Official Briefs Iranian Envoy over Pakistan’s Efforts to Release Diplomat

Author : Mircea Birca | Friday, January 16, 2009
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TEHRAN (FNA)- Iranian Consul General Mohammad Eghbal Asghari called on Pakistan’s North West Frontier Province Chief Minister Ameer Haider Khan Hoti to discuss bilateral ties and other issues of mutual interests, including Pakistan’s efforts to release Tehran’s kidnapped diplomat.

The commercial attaché of Iranian Consulate in Peshawar, Heshmatollah Attarzadeh Niaki, was abducted by unknown gunmen and taken to an unclear place on November 13 while he was on his way to work with his driver. The driver was killed in the attack.

At the meeting, the two sides expressed satisfaction over the historic, cultural, religious and centuries-old relations between the two neighboring countries and said their relations were time-tested.

The Pakistani official hoped the relationship would further expand and become stronger on governments and people to people level with the passage of time.

Matters relating to the kidnapping of Iranian Consulate’s Commercial Attaché Hashmatollah Atharzadeh Niaki also come under discussion.

The Chief Minister briefed the distinguished guest about his government’s efforts for making possible safe recovery of the kidnapped foreign officials and said they were utilizing all the resources in this regard.

He also sympathized with the family of the abducted diplomat.

The Iranian Consul General, for his part, voiced satisfaction over the provincial government’s efforts and measures for the safe recovery of the kidnapped official.

In December, a senior Pakistani Police official said that the suspects behind the kidnapping of the Iranian and Afghan diplomats had been arrested but the envoys were yet to be recovered as they were being kept beyond the police’s jurisdiction.

“We have got some important leads in this regard besides nabbing some suspects. They will be recovered soon, Inspector General of Police (IGP) in Pakistan’s North West Frontier Province (NWFP) Malik Naveed Khan said.

Abdul Khaliq Farahi, ambassador-designate of Afghanistan to Pakistan, also went missing in September.

“After the abduction of the commercial attaché of the Iranian consulate (in Peshawar), Heshmatollah Attarzadeh, by a number of 10 armed men, the police in the city of Saran arrested the ring leader involved in this terrorist action,” Naveed Khan earlier told FNA.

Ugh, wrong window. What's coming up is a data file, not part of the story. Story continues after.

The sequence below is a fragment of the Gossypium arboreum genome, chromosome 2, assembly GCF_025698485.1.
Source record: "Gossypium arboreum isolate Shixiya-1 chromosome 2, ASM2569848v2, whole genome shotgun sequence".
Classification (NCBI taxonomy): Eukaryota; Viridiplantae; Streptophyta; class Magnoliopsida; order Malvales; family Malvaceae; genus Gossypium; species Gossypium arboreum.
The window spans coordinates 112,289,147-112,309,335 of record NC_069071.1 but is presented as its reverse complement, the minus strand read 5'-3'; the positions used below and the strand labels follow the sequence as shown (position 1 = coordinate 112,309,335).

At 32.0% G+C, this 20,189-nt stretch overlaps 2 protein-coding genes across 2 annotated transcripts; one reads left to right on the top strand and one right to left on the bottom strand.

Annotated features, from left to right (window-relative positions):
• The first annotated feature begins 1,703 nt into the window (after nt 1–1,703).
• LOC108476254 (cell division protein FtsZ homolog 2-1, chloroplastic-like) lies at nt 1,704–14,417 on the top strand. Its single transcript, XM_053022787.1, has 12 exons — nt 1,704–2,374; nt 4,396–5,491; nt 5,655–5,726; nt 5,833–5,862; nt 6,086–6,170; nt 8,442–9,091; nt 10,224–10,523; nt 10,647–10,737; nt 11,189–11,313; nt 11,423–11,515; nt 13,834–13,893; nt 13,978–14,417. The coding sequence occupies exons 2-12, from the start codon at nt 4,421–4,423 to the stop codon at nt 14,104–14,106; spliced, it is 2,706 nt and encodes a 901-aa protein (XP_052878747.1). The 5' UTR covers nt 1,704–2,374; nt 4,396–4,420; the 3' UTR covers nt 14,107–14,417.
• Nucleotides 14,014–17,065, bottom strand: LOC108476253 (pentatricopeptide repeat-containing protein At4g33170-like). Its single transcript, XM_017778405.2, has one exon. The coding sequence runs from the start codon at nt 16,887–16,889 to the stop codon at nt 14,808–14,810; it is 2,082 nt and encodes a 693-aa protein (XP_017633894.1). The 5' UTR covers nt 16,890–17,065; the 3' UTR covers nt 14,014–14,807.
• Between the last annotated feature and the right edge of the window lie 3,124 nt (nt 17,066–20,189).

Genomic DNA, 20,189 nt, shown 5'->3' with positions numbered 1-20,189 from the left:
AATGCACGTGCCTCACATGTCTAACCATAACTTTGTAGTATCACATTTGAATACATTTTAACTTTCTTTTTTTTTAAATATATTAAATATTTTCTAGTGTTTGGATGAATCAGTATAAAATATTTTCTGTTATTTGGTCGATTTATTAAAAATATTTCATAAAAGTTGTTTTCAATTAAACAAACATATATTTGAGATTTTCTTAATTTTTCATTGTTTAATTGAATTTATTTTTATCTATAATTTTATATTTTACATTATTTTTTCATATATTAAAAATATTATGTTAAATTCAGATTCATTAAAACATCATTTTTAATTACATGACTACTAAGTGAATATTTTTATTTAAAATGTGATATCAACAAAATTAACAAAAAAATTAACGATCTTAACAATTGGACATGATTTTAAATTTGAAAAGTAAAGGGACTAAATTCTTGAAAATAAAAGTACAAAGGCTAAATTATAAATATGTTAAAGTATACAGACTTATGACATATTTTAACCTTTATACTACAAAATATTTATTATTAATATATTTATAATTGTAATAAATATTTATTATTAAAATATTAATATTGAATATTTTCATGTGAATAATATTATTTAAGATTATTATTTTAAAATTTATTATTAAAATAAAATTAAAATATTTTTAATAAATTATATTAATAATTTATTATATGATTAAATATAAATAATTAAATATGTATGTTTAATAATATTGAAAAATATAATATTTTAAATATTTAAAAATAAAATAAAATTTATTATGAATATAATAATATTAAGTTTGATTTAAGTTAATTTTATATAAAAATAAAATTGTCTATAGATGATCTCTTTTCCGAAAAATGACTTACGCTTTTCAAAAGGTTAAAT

“Iranian and Afghan diplomats are kept in an area not controlled by the police,” Naveed Khan said, adding that his troops have so far arrested a number of 515 terrorists involved in 77 abduction cases.

The Pakistani police official further expressed the hope that primary interrogations of the arrestees would yield the information required for the accelerated release of the Iranian diplomat.

During the past few months, the alleged militants have killed a Japanese journalist and an American aid worker.

The militants started targeting high-profile foreigners living in Hayatabad from the last August, when principal officer of the US consulate Lynn Tracy escaped an attempt on her life.

The terrorists picked up Farahi after killing his driver in Hayatabad on September 22. Just after a few weeks, the criminals shot dead US aid official, Stephen D Vance in the university Town along with his local driver on November 12.

The Afghan finance minister’s brother was also abducted in the same region.

Pakistani police had also earlier arrested five suspects in connection with the Iranian diplomat’s abduction.

Iran’s Ambassador to Pakistan Mashallah Shakeri also said in mid December that the kidnapped Iranian diplomat is alive and in good health,.

“The Iranian embassy’s efforts to locate the abducted diplomat have been satisfactory. We were informed by Pakistani security officials that Attarzadeh is alive and we hope he will soon reunite with his family,” Shakeri said.

The Iranian diplomat’s abduction raised great concerns among Iranian authorities who blamed Islamabad for failing to provide security for the Iranian diplomats in the volatile region.

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